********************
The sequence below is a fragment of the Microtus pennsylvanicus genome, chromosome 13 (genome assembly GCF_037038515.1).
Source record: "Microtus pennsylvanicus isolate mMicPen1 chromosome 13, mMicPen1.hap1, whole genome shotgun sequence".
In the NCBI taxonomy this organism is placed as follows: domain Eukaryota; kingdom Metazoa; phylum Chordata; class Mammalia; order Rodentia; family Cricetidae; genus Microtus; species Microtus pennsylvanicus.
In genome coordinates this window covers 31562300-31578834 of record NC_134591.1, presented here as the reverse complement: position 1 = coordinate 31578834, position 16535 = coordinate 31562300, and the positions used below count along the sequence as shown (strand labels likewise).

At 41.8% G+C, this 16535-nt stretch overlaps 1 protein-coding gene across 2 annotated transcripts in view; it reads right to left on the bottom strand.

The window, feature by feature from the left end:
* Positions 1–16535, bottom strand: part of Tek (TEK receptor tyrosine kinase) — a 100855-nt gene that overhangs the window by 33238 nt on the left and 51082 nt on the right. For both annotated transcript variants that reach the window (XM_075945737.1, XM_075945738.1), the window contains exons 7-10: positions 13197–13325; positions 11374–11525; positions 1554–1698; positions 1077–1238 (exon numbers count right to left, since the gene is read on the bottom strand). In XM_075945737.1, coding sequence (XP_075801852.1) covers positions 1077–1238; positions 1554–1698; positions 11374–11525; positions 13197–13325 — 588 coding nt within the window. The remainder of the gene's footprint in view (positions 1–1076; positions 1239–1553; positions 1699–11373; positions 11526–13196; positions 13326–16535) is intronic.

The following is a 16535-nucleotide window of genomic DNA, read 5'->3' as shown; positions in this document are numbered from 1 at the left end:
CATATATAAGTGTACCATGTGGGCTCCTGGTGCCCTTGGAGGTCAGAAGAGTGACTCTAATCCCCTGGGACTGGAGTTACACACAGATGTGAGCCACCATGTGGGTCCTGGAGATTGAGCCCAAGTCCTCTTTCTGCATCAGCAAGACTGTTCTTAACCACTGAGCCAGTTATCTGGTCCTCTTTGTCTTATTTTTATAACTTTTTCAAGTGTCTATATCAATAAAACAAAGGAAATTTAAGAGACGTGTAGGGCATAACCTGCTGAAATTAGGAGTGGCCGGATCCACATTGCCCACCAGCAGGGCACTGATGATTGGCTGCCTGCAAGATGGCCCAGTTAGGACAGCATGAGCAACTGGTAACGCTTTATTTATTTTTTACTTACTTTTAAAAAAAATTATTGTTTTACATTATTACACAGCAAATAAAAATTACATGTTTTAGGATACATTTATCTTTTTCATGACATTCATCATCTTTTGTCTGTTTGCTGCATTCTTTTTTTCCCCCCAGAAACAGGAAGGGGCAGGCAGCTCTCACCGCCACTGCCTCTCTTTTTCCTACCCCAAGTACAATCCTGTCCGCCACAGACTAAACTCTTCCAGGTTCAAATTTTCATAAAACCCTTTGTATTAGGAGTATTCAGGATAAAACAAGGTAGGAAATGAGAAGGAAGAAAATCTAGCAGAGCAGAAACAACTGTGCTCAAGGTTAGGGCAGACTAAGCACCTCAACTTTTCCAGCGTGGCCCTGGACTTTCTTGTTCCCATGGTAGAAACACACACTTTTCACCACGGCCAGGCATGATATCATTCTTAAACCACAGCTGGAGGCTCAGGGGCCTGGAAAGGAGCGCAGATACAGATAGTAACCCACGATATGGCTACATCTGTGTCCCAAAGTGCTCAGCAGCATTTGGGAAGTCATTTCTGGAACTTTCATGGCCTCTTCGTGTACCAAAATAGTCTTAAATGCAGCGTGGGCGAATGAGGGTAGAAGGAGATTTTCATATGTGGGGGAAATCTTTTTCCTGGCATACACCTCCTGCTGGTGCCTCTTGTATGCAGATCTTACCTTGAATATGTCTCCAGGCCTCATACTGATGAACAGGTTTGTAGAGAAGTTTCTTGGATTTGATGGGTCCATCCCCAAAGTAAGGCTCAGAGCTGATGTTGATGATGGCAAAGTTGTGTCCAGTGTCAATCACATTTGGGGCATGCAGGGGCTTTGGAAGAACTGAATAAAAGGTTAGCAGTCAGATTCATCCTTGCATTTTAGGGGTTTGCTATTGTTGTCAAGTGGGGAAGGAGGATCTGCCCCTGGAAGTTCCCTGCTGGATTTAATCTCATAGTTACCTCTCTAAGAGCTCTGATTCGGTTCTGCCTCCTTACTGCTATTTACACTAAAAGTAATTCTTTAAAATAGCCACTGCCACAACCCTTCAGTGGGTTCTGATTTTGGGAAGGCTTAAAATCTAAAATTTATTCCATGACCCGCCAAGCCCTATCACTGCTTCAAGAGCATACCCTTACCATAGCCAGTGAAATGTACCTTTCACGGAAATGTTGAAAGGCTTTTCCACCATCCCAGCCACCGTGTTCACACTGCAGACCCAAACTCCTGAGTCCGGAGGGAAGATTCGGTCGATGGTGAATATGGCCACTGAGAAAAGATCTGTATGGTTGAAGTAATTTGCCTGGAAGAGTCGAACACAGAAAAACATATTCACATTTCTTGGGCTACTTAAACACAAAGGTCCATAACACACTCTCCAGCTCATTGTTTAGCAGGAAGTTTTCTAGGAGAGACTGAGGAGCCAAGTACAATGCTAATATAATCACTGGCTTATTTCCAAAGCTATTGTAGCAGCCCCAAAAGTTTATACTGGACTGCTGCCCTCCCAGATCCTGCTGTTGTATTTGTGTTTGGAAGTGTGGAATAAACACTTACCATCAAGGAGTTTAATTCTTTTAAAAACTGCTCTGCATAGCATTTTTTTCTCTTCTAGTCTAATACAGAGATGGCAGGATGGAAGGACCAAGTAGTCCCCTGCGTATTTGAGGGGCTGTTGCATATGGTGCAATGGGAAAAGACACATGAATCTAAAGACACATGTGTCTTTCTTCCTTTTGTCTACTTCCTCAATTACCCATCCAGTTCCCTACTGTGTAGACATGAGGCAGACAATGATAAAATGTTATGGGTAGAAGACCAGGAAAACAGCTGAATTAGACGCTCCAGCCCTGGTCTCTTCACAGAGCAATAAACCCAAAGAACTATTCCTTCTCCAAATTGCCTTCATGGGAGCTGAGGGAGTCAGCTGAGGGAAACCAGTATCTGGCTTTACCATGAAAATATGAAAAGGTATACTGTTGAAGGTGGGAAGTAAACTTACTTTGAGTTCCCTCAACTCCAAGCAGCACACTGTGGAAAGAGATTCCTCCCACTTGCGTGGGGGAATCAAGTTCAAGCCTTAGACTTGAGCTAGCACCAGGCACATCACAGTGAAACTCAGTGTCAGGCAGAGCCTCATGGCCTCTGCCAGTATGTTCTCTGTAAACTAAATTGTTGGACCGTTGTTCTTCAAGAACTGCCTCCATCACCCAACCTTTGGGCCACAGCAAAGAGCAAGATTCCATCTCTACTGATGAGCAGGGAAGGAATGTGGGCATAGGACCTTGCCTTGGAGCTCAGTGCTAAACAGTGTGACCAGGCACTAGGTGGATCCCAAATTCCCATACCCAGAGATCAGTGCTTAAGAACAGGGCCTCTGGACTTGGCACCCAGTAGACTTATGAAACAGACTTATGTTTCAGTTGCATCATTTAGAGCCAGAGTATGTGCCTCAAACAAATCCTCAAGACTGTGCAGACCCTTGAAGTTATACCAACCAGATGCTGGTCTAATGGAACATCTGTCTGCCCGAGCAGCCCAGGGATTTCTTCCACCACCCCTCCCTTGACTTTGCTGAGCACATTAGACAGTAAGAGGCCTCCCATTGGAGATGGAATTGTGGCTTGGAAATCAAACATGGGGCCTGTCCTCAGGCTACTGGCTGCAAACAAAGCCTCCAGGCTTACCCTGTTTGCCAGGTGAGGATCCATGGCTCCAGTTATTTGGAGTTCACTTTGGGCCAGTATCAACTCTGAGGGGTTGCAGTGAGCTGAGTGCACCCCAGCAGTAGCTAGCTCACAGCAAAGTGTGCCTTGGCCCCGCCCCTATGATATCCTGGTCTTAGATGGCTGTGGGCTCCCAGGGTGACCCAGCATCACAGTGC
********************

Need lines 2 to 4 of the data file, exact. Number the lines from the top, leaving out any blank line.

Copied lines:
Source record: "Microtus pennsylvanicus isolate mMicPen1 chromosome 13, mMicPen1.hap1, whole genome shotgun sequence".
In the NCBI taxonomy this organism is placed as follows: domain Eukaryota; kingdom Metazoa; phylum Chordata; class Mammalia; order Rodentia; family Cricetidae; genus Microtus; species Microtus pennsylvanicus.
In genome coordinates this window covers 31562300-31578834 of record NC_134591.1, presented here as the reverse complement: position 1 = coordinate 31578834, position 16535 = coordinate 31562300, and the positions used below count along the sequence as shown (strand labels likewise).